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 Table of Contents  
ORIGINAL ARTICLE
Year : 2019  |  Volume : 24  |  Issue : 1  |  Page : 36-43

Social and clinical correlates of stimulant use disorder (mephedrone) in a tertiary mental health setting in Mumbai: A pilot exploratory study


1 Departments of Psychiatry, Grant Government Medical College, Mumbai, Maharashtra, India
2 Departments of Community Medicine, Grant Government Medical College, Mumbai, Maharashtra, India
3 Department of Psychiatry, Foundation for Research and Advocacy in Mental Health (FRAMe), Mysore, Karnataka, India
4 Department of Mental Health, Post Graduate Medical School, University of Chester, Chester, England
5 Department of Community Medicine, Mysore Medical College and Research Institute, Mysore, Karnataka, India

Date of Web Publication4-Jun-2020

Correspondence Address:
Poornima S Rao
Grant Government Medical College, Mumbai - 400 008, Maharashtra
India
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Source of Support: None, Conflict of Interest: None


DOI: 10.4103/jmhhb.jmhhb_40_19

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  Abstract 


Introduction: Increasing mephedrone use is a major public health concern in India. There are limited data on sociodemographic determinants and psychiatric comorbidity associated with stimulant use disorder (mephedrone) (SUD-M) from India. Aim: The primary objective of this study was to report the clinical and social correlates of SUD-M among those presenting to specialist mental health services in Mumbai, India. Methods: Patients with SUD-M were recruited from a clinical setting. Standardized culturally validated assessments were carried out to obtain information about sociodemographics and mental health: comorbid psychopathology Brief Psychiatric Rating Scale, Hamilton Anxiety Rating Scale, Hamilton Depression Rating Scale, and Minnesota Multiphasic Personality Inventory-2 for personality traits and a clinical assessment for diagnosis of mental disorder using DSM-5. Results: SUD-M was more common among young men from the low socioeconomic position. The most common reasons for choosing mephedrone over other substances were better high from the drug and peer pressure. There were no associations between sociodemographic factors with the severity of SUD-M. Around 40% of the patients with SUD-M had psychiatric comorbidity. Psychotic disorders and anxiety symptoms were most common. Family history of substance use, comorbid substance use, and comorbid psychiatric disorders were directly related to the severity of SUD-M. Conclusions: This was a cross-sectional study with a relatively smaller sample size of self-nominating participants limiting the generalizability of findings to a wider population. Therapeutic implication of this finding is that prompt attention and treatment of the comorbid psychiatric disorder is essential while treating patients with SUD-M. Further population-based studies are recommended for a better understanding of the burden of SUD-M.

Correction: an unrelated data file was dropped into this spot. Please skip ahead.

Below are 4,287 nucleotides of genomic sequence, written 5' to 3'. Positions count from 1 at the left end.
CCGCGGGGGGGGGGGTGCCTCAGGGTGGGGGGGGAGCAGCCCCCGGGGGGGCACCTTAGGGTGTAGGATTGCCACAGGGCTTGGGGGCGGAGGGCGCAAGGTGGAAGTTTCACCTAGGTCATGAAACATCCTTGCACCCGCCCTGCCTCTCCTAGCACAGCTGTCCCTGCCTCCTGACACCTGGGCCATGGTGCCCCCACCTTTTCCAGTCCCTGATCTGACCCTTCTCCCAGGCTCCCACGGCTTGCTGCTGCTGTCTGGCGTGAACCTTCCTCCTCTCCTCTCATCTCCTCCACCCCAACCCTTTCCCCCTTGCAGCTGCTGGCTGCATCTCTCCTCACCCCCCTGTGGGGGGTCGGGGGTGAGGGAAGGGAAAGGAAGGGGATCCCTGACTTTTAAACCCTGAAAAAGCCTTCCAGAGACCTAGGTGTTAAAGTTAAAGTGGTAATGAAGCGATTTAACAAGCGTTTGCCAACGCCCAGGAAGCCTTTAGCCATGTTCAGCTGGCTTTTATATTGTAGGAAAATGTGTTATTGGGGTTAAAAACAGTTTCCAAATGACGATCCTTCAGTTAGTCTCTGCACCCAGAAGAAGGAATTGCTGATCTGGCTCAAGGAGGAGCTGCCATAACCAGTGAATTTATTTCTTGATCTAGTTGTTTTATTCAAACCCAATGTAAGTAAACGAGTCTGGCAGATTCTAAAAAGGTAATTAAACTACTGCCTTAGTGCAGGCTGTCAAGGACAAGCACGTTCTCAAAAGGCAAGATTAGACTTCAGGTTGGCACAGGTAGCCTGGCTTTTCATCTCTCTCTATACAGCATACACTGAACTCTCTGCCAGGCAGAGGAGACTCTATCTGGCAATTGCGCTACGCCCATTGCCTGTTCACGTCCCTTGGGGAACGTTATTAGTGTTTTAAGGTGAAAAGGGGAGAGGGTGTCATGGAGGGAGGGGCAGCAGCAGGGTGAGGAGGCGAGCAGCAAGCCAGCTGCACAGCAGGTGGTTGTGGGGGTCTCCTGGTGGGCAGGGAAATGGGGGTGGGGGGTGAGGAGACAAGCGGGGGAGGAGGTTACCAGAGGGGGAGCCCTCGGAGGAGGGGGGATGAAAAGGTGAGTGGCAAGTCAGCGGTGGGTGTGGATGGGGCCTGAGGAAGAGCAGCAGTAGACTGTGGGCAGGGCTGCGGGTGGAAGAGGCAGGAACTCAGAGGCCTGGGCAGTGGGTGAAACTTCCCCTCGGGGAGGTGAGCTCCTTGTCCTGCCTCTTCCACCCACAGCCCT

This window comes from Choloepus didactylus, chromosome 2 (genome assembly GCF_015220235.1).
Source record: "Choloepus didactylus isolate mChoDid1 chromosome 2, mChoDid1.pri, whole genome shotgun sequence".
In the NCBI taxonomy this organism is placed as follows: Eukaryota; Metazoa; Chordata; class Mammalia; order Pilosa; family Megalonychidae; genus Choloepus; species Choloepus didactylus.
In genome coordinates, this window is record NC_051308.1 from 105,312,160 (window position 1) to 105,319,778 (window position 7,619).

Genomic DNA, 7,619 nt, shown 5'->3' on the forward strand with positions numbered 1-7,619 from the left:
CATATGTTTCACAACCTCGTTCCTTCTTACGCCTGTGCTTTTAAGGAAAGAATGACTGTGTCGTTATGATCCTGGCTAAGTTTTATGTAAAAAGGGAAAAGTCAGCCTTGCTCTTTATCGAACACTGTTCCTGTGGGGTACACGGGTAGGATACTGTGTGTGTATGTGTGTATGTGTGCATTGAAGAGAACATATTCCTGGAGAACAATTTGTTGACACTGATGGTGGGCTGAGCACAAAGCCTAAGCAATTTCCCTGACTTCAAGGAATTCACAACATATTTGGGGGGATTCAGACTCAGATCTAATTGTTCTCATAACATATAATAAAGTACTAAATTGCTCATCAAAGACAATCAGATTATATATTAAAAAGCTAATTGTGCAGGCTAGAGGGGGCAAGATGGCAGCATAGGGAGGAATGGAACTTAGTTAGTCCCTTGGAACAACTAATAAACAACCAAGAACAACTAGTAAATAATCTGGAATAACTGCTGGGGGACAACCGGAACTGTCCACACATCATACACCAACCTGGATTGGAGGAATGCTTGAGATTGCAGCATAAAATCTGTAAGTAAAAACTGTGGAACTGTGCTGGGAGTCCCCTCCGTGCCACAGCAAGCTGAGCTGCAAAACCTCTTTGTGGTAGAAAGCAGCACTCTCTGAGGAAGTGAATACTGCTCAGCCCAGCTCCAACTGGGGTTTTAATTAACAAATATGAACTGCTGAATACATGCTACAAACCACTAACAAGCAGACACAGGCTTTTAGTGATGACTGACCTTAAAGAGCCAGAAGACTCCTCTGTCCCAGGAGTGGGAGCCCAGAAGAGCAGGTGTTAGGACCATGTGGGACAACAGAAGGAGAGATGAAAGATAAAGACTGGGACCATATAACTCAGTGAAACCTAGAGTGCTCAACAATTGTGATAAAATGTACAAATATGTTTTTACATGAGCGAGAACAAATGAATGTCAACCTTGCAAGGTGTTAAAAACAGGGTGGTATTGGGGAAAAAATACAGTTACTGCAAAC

Keywords: Legal high, mephedrone, pattern of use, psychiatric co-morbidity, synthetic cathinone


How to cite this article:
Bharath D U, Rao PS, Kale VP, Panigrahi SK, Krishna M, Jones S, Majgi SM. Social and clinical correlates of stimulant use disorder (mephedrone) in a tertiary mental health setting in Mumbai: A pilot exploratory study. J Mental Health Hum Behav 2019;24:36-43

How to cite this URL:
Bharath D U, Rao PS, Kale VP, Panigrahi SK, Krishna M, Jones S, Majgi SM. Social and clinical correlates of stimulant use disorder (mephedrone) in a tertiary mental health setting in Mumbai: A pilot exploratory study. J Mental Health Hum Behav [serial online] 2019 [cited 2020 Jul 10];24:36-43. Available from: http://www.jmhhb.org/text.asp?2019/24/1/36/285991




  Introduction Top


Mephedrone is a novel synthetic stimulant drug classed into a group of β-ketone-amphetamine compounds derived from cathinone, the active stimulant found in the khat plant, and mimics the effects of other controlled stimulant drugs such as cocaine, 3,4-methylenedioxy-methamphetamine (MDMA), and methamphetamine.[1] Reported mephedrone use is on the increase causing serious individual, societal, and health consequences, making it a global health concern.[2],[3]

Mephedrone was first reported on the India drug scene in 2013,[4] and soon, there was a sudden surge in mephedrone-related cases presenting to hospitals in Mumbai, with an estimate of at least 30,000 residents of Mumbai with harmful use and or dependence to mephedrone in 2014. Drug suppliers reportedly sell around 600 kg of mephedrone each day in Mumbai under street names such as meow meow, M-cat, Meth, Crystal, MD for Rs 150–300 per gram (2–5 USD equivalent). Mephedrone is substantially cheaper (by at least 20 times) compared to the street value of cocaine.[5],[6] Emerging evidence, although limited, from the Indian subcontinent indicate that the prevalence of mephedrone use among those with a history of any substance users in Mumbai was alarmingly high (8 out of 10) and the attributing factors were multiple: wider availability, affordability (in comparison to other substances), and high purity (not adulterated like some other drugs of abuse).[7] The long-term harmful effect of mephedrone is still not fully evaluated but is thought to be broadly similar to that of other stimulants.[1],[2]

Considering its widespread reports of use and complications, it was criminalized under Section 3 of the Narcotic Drugs and Psychotropic Substances (NDPS 1985) Act in February 2015.[8] It was reported that 54% of all narcotics seized in Mumbai between January and June 2017 was mephedrone,[9] indicating that it was well embedded in the recreational drug market and was a serious public concern in Mumbai.[9] Despite this, there are limited data on sociodemographic determinants and psychiatric comorbidity associated with stimulant use disorder (mephedrone) (SUD-M) from low- and middle-income countries settings including India. The primary objective of this study was to report the clinical and social correlates of SUD-M in Mumbai, India.